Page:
Without hesitation, I hopped onto the opportunity to write about Anne Lister, renowned for being “the first modern lesbian” in recorded history.
I was eager to find out more about the woman known for living her truth. In retrospect, I’m sure there were plenty of lesbian women before Lister. Nevertheless, her story paved the way for our modern understanding of lesbians and sexuality.
Who was Anne Lister?
Anne Lister (1791 – 1840) was a wealthy British landowner from Halifax, West Yorkshire. She was deeply unfazed by the misogynistic conventions of 19th century England and lived her life as a successful businesswoman, politician, and avid traveler. She dedicated every day to learning a variety of trades that were typically reserved for men. Women were barred from attending university at the time, but that didn’t stop Anne Lister from learning. As a young adult, she pursued independent medical study with a surgeon she met in Paris. Interestingly, Anne embodied the ideals of so many thriving women in the 21st century.
Throughout her eventful life, she adored women and had several passionate love affairs. Nevertheless, it wasn’t easy to be open about her feelings as not many people understood sexuality as a spectrum. This meant that explicit details of her lesbian relationships were confined to cryptic diary entries that were later decoded by Helena Whitbread, a British writer and historian.
The Anne Lister diaries
It all started when 15-year-old Anne Lister started documenting her life in a series of detailed diary entries. The diaries focus on her experiences and love affairs at Shibden Hall, a massive Turdor-style mansion where she lived between 1791 and 1840. Think of it as a massive country-style cottage.
Even in her teen years, Lister had developed a clear understanding of her sexuality and knew she desired meaningful romantic and sexual relationships with women. Unsurprisingly, her personality was so obsessive that she rarely left out any details in her diary. From dawn until dusk, she wrote about the weather, the lessons she learned at school, her adventures in town, her lamb roast dinners and everything in between. Many teenagers and young adults have been known to come to terms with their sexuality by documenting it in some way. For me personally, it was through a collection of embarrassing Tumblr posts about my adoration for Zayn Malik.
Above all else, Anne dedicated many pages of her diary to writing about the women. One-sixth of the diaries were written in an intricate code language, “cryptahand”. The code is based on a combination of algebra and the Greek alphabet. She used it to write about the steamier moments of her love affairs as she was convinced nobody would ever be able to figure out what she was talking about.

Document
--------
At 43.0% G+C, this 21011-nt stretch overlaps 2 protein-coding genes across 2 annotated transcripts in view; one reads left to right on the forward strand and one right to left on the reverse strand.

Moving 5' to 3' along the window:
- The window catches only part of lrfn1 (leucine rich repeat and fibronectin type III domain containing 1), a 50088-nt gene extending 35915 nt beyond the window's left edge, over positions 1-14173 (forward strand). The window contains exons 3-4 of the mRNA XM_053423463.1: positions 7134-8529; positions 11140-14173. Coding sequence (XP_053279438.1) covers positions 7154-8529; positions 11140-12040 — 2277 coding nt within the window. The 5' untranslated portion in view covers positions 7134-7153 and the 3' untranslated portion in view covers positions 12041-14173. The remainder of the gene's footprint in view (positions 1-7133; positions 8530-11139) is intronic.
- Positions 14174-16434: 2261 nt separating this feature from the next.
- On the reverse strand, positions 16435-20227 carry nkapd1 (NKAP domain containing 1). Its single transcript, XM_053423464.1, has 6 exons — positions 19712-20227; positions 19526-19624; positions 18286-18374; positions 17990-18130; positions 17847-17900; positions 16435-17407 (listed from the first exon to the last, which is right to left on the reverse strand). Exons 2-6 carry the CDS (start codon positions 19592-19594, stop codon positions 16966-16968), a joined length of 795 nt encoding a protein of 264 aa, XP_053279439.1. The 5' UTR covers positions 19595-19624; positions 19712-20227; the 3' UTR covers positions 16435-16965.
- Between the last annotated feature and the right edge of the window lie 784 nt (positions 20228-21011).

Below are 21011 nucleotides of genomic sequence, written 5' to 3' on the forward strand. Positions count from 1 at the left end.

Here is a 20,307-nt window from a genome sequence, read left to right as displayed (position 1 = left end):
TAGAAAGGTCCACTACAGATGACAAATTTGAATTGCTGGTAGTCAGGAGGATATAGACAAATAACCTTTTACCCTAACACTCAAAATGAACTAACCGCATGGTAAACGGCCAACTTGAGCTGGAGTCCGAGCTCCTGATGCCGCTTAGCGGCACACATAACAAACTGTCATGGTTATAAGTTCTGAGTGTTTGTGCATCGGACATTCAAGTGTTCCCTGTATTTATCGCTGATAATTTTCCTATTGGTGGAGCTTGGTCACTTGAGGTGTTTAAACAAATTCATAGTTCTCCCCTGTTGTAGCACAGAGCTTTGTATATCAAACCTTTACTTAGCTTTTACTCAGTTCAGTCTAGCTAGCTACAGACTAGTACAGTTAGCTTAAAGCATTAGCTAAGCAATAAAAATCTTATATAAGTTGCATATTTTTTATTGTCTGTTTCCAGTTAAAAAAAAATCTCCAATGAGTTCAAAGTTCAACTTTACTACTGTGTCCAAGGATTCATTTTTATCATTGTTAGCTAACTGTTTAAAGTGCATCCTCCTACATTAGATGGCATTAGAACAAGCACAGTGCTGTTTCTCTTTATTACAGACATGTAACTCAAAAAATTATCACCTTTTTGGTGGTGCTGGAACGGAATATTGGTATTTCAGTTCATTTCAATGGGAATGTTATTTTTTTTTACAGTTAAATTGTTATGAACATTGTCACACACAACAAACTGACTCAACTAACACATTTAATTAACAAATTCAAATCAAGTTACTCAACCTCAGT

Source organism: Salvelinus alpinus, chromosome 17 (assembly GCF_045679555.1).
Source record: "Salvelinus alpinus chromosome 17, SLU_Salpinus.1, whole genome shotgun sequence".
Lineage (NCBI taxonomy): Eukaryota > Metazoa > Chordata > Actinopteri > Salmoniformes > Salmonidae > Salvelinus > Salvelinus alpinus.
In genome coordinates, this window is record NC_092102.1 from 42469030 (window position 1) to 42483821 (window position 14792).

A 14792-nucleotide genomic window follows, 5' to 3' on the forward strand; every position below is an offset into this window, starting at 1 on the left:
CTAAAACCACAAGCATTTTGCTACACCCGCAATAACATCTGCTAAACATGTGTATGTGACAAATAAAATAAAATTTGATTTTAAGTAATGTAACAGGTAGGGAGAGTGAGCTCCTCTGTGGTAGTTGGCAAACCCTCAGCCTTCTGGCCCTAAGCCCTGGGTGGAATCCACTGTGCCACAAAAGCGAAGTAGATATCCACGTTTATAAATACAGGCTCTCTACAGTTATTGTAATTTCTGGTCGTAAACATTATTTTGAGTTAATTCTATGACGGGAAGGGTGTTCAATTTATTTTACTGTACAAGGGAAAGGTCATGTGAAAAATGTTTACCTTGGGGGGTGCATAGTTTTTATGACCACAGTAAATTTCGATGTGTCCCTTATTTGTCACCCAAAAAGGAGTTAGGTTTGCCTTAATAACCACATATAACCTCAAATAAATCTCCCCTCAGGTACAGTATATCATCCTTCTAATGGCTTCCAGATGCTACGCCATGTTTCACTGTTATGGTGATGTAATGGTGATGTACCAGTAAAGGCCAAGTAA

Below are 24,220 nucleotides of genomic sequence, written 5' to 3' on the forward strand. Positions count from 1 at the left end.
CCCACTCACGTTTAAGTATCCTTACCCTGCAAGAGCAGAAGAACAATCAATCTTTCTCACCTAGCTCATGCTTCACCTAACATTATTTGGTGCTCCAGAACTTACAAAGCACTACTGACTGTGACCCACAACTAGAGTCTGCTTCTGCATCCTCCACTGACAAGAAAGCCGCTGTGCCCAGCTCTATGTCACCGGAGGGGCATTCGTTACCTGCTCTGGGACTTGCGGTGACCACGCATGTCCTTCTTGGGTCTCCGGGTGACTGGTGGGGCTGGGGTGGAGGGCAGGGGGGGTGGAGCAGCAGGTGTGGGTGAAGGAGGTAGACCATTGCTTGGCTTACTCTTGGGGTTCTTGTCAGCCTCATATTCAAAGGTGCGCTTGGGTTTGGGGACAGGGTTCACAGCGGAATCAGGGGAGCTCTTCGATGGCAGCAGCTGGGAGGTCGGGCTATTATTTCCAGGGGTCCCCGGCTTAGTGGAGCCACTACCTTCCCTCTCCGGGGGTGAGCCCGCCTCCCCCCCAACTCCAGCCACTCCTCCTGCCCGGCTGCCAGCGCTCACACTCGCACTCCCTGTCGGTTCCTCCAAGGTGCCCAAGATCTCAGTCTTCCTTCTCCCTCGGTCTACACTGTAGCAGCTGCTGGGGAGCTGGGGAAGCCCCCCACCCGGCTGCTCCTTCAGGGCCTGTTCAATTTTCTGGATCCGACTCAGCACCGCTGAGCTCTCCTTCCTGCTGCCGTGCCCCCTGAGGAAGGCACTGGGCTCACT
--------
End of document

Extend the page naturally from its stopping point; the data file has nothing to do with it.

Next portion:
The relationships that changed Anne’s life
The first sexual experience recorded in Anne’s diaries was when she was fifteen. It was with one of her boarding school peers, Eliza Raine, the half-Indian daughter of an English surgeon. The two young women gravitated towards each other because of their mutual wealth and “otherness” (AKA being lesbian in the 19th century). Eventually, they had a passionate love affair right under their teachers’ noses. Anne was enticed by the prospects of sharing Eliza’s wealth. However, once she became more confident about her sexuality, she rejected Eliza and decided to pursue other romantic interests. Who would have thought that young Anne would have so many prospects?
In 1934, Anne met the love of her life, a younger lady by the name of Ann Walker. The two shared a name, a great sum of wealth and the spirit of adventure. As a couple, they traveled through the mountains of Russia and Persia. Their unsurmountable wealth gave them the freedom to go abroad and explore. Although same-sex marriage was not legal in England at the time, the two eventually officiated their relationship by taking communion together on Easter Sunday in 1834. A rainbow plaque honoring Anne Lister was unveiled at Holy Trinity Church in York, February 2019.
What can we learn from Anne?
Anne certainly wasn’t perfect. From an early age, her romantic relationships were driven by her desire to live a life of luxury. However, we have to respect her willingness to explore her sexuality and embrace it no matter what, especially in those times. Let’s not forget that she was also one of the few Georgian era businesswomen to make a fortune during the industrial revolution. After inheriting her childhood home, Shibden Hall, and its many estates, Anne began to trade coal, stone and timber to expand her enterprise. Her economic influence grew and she became heavily involved in the politics of Halifax. Perhaps Anne was the first “Boss Babe” of modern history too.
Her influence transcends time through the drama series Gentleman Jack (2019), a BBC One and HBO co-production that explores her life in 1832. The series title is inspired by the nickname Anne’s neighbors gave her. ‘Gentleman’ refers to her masculine appearance and ‘Jack’ was a term for lesbians at the time. The series received overwhelmingly positive reviews and season 2 is currently being produced in the UK under strict Covid-19 regulations.
Although Anne is a historical icon, I can’t help but question how unique her story actually is. Her coded diaries provide an extraordinary glimpse into the life of a 19th-century lesbian, but it makes me wonder… there has to have been a ton of other Anne Listers out there whose stories were never told. At the end of the day, her social status and wealth made it far more likely for historians to come across her old diaries. If Anne was able to write countless entries about her escapades with various women, there had to have been plenty of sexually fluid women in the first place.
We may never discover of more, but now that I read some of Anne’s diaries, I’ll keep wondering about her silent sisters forever.
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